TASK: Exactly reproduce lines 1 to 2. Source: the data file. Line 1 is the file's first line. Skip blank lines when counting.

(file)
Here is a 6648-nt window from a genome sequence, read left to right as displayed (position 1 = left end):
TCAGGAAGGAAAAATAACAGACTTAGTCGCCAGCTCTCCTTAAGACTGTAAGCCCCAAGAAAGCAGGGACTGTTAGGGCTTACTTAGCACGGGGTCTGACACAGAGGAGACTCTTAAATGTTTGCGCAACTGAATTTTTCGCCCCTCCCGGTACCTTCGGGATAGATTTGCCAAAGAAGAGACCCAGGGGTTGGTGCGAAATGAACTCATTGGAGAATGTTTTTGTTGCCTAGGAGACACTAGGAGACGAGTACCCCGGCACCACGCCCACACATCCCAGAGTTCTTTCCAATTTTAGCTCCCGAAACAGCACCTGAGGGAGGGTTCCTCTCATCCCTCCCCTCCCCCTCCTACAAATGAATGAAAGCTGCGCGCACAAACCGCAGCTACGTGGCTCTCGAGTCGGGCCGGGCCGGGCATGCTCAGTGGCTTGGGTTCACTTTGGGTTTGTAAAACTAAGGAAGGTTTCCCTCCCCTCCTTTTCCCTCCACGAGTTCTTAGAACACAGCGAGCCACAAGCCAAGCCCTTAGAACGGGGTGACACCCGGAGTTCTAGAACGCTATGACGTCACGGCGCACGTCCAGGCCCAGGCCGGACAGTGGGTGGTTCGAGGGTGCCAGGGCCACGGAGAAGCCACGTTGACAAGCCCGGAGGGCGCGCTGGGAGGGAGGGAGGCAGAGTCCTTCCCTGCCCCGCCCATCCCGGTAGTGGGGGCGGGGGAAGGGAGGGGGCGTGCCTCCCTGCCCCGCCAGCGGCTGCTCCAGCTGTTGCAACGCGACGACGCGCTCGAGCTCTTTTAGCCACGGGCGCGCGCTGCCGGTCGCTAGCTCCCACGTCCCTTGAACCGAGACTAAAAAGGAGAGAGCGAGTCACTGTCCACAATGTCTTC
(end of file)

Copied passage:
Here is a 6648-nt window from a genome sequence, read left to right as displayed (position 1 = left end):
TCAGGAAGGAAAAATAACAGACTTAGTCGCCAGCTCTCCTTAAGACTGTAAGCCCCAAGAAAGCAGGGACTGTTAGGGCTTACTTAGCACGGGGTCTGACACAGAGGAGACTCTTAAATGTTTGCGCAACTGAATTTTTCGCCCCTCCCGGTACCTTCGGGATAGATTTGCCAAAGAAGAGACCCAGGGGTTGGTGCGAAATGAACTCATTGGAGAATGTTTTTGTTGCCTAGGAGACACTAGGAGACGAGTACCCCGGCACCACGCCCACACATCCCAGAGTTCTTTCCAATTTTAGCTCCCGAAACAGCACCTGAGGGAGGGTTCCTCTCATCCCTCCCCTCCCCCTCCTACAAATGAATGAAAGCTGCGCGCACAAACCGCAGCTACGTGGCTCTCGAGTCGGGCCGGGCCGGGCATGCTCAGTGGCTTGGGTTCACTTTGGGTTTGTAAAACTAAGGAAGGTTTCCCTCCCCTCCTTTTCCCTCCACGAGTTCTTAGAACACAGCGAGCCACAAGCCAAGCCCTTAGAACGGGGTGACACCCGGAGTTCTAGAACGCTATGACGTCACGGCGCACGTCCAGGCCCAGGCCGGACAGTGGGTGGTTCGAGGGTGCCAGGGCCACGGAGAAGCCACGTTGACAAGCCCGGAGGGCGCGCTGGGAGGGAGGGAGGCAGAGTCCTTCCCTGCCCCGCCCATCCCGGTAGTGGGGGCGGGGGAAGGGAGGGGGCGTGCCTCCCTGCCCCGCCAGCGGCTGCTCCAGCTGTTGCAACGCGACGACGCGCTCGAGCTCTTTTAGCCACGGGCGCGCGCTGCCGGTCGCTAGCTCCCACGTCCCTTGAACCGAGACTAAAAAGGAGAGAGCGAGTCACTGTCCACAATGTCTTC